Dear Season ticket holders
June brought us 89mm of rain and as the downpours continue we are left wondering where our summer has gone! This time last year we were praying for the wet stuff now we are praying it will stop. Despite the sometimes torrential deluge our courses have remained perfectly playable and relatively firm due in large part to the aeration and top-dressing practices taking place on a regular basis. At the risk of (again) sounding like a broken record I really can’t stress enough the importance of these practices, with our seemingly ever-changing climate predicting harsher winters and wetter summers, our year-round game would seriously be at risk if we did not act now. Approximately 100 players competed in our annual open week and the course was very well received with particular praise reserved for our greens, despite the inclement weather. The more we reduce our organic matter the less we are relying on mechanical implements such as the speed roller to maintain pace. This is one of our objectives and by continuing on this path we will become more and more consistent year-round.
This month I would like to keep it very simple and focus on how the greenkeepers and STH can both work together to improve our golf courses.
We are now into the peak golf season and our greens are growing strong, the poa has (eventually) stopped seeding and the newly sown bentgrass has already started to improve the consistency of the ball roll, complementing our greens perfectly. Unfortunately these true and consistent putting conditions are at risk due to the sheer amount of badly repaired or ignored pitchmarks (see figure 1) Greenstaff in the morning can easily spend valuable time mending up to 30 pitchmarks on a single green. I know there is a long-standing attitude which still exists amongst some golfers that it is not the job of the golfer but the job of the greenkeeper to fix pitchmarks. Needless to say this is not a view which I share but rather than give a list of what better we can do with our time, maybe I could explain why by taking the time to fix the pitchmark will contribute to improving our surfaces.
Figure 1. Not difficult to see why your putt would be affected by this badly repaired pitchmark
- Disturbance. The ball striking the green surface, especially in this adverse weather, creates a void in the grass sward. Poa annua – the grass species we are trying to reduce in order to improve our putting surfaces will very quickly fill the void as this grass plant is the classic opportunist. Poa seed which has existed in the greens thatch layer for years at a time takes this opportunity to fill the space left in the grass sward. This is a classic example of why it is almost impossible to completely eradicate the poa from golf greens. However the quicker we repair the pitchmark reducing space in the grass sward, the less opportunity the poa will have to invade. A study by the USGA some time ago told us that a pitchmark repaired in the correct manner within 5 minutes will fully heal within 24 hours, any more than 10 minutes and this can take more than two weeks to heal.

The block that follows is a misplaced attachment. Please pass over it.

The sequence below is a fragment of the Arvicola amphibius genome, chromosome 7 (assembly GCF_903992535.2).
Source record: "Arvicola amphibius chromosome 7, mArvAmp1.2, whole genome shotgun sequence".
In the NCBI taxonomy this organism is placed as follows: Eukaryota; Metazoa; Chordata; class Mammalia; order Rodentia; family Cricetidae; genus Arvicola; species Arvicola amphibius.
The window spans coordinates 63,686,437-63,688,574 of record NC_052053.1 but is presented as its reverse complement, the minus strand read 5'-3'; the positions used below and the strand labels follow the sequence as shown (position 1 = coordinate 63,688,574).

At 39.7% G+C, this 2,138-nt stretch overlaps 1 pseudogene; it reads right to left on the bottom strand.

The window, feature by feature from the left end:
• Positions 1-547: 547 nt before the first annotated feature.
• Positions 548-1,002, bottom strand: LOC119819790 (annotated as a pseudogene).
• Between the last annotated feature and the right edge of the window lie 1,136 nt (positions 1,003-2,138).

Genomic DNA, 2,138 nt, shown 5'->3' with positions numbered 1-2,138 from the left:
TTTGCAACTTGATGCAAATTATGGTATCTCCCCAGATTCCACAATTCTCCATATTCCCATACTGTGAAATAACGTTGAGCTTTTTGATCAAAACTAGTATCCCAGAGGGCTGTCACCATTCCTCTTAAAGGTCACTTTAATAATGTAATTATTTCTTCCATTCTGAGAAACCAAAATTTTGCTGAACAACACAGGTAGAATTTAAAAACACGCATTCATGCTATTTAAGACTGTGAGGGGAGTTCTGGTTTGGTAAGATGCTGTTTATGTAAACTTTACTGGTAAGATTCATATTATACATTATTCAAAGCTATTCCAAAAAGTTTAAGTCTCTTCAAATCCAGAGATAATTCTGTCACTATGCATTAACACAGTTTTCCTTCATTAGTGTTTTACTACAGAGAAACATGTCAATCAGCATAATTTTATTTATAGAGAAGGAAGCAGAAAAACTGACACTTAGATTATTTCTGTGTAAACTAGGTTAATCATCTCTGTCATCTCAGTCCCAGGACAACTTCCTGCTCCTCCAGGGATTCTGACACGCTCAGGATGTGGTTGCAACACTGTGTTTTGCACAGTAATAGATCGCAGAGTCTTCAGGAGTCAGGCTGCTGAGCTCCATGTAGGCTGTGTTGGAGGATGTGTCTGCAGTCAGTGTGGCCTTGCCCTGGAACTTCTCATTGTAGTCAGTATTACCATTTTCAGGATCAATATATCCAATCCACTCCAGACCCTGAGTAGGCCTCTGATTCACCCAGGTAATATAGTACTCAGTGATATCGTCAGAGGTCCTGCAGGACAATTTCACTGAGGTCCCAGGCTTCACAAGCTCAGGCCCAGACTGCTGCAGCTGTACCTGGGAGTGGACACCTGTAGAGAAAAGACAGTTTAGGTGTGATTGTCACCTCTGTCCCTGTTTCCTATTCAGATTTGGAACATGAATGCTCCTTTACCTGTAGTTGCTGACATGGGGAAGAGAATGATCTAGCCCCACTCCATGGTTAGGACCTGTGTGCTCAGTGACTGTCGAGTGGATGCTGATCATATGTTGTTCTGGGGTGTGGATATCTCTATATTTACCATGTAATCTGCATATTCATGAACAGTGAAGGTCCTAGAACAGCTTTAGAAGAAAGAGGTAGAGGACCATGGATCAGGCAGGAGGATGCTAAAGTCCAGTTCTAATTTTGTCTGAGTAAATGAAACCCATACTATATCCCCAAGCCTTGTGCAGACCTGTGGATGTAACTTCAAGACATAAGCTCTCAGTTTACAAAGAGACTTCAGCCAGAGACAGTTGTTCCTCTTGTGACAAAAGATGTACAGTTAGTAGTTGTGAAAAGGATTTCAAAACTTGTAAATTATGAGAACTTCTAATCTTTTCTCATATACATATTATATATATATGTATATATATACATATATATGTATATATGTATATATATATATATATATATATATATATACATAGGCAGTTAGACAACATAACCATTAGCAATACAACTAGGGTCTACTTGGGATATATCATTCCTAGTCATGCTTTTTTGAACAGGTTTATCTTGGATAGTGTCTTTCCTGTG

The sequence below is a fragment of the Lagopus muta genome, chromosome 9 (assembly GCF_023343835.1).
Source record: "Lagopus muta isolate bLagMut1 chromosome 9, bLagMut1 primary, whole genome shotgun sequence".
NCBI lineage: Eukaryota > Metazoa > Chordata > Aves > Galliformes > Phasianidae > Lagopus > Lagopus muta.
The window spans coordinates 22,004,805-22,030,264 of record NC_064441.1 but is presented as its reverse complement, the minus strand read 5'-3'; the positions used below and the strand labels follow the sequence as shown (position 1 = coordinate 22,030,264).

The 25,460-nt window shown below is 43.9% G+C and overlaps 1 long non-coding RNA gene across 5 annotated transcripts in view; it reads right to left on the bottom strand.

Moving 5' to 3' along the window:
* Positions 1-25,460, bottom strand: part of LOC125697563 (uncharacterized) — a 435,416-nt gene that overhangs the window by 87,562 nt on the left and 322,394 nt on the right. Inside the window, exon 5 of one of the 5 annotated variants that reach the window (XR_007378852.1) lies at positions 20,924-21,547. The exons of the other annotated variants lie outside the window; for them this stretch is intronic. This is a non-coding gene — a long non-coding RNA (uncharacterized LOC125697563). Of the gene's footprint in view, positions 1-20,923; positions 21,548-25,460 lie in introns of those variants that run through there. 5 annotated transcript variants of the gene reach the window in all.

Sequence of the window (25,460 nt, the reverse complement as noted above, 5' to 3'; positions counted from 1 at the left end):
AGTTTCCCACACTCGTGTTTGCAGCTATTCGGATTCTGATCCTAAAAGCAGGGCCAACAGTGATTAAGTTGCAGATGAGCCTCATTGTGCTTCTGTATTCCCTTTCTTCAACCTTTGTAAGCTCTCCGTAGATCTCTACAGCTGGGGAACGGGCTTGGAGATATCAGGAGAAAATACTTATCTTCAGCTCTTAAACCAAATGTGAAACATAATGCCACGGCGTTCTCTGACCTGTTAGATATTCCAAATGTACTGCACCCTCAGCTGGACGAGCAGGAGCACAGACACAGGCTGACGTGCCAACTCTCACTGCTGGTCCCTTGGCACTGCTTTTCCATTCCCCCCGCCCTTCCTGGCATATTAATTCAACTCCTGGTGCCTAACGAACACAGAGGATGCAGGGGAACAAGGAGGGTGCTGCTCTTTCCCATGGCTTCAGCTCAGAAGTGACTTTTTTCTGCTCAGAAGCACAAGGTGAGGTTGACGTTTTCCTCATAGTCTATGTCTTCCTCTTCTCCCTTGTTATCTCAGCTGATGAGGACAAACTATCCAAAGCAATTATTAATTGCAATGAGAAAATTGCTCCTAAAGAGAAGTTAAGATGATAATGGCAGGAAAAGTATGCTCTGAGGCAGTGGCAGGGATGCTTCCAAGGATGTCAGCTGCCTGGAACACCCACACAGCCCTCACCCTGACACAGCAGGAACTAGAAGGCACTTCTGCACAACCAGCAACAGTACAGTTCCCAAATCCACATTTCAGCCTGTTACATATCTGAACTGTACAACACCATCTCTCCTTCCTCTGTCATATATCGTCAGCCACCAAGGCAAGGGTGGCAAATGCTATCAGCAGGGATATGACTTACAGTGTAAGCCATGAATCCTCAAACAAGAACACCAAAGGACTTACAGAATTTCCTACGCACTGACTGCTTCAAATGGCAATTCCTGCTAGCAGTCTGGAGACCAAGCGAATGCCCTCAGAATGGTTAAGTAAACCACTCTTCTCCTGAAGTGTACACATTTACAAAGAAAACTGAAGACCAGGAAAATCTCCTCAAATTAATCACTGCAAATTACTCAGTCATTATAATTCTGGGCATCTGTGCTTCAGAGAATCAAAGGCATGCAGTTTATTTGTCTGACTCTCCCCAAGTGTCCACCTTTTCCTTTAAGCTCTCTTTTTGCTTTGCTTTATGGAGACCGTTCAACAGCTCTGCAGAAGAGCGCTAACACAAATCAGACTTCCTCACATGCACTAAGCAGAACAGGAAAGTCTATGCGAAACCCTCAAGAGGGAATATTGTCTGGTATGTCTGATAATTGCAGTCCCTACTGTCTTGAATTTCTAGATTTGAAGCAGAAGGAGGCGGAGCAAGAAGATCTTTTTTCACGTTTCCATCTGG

- Aesthetics. An ill-repaired pitchmark is an eyesore on our greens surface. These areas die out very quickly due to the root-break caused when the pitchmark is pushed upwards as opposed to inwards.
- Playability. Pitchmarks, whether not repaired or not repaired in the correct fashion, will seriously affect ball roll on any golf green. We simply cannot expect to have smooth and true greens if we don’t pull together and work as a team both STH and greenstaff alike. There will always be a case of pitchmarks being missed through bad eyesight or in the case of our older STH some simply may not be able to bend down continuously, this is very understandable. On the whole however if we all pay due diligence to our responsibility of repairing PM in a timely fashion our greens will continue to improve – only at a faster rate.
Figure 2. The correct method of repair shown above
Pin in hole rule change
As I am sure we are all aware, a new rule change came into force this year from both USGA and R&A which allows the golfer to leave the pin in the hole while putting. Whether this is an advantage or indeed speeds up play as was the intention is still up for debate. What is not up for debate though, it is affecting the way we present the golf courses on a day to day basis. Most golfers instinctively reach into the hole squeezing between the turf edge and the pin to retrieve the ball. This creates a concave, where the hole used to be flush, the surrounding area becomes ragged, unsightly and in extreme cases loses its shape completely which of course could be detrimental to the putt (see figure 3). What I would ask is that STH please remove the pin before carefully retrieving the ball. This way the course is presented in the best possible shape and we spend less time trimming and replacing unnecessary pin positions.
Figure 3. Damage after only 24 hours
Finally, I would like to give a quick example of why we promote fine grasses on our golf courses (see figure 4). Here we can see the grass in the centre fescue totally unaffected by disease while the poa annua on the outside is killed off. By reducing the more disease susceptible grass species such as poa annua then we increase our chances of producing firm greens will a full coverage which putt smooth and true on a consistent basis.
Figure 4. Pitchmark repairer pointing to a population of fescue unaffected by disease
That’s all for this month
Regards for now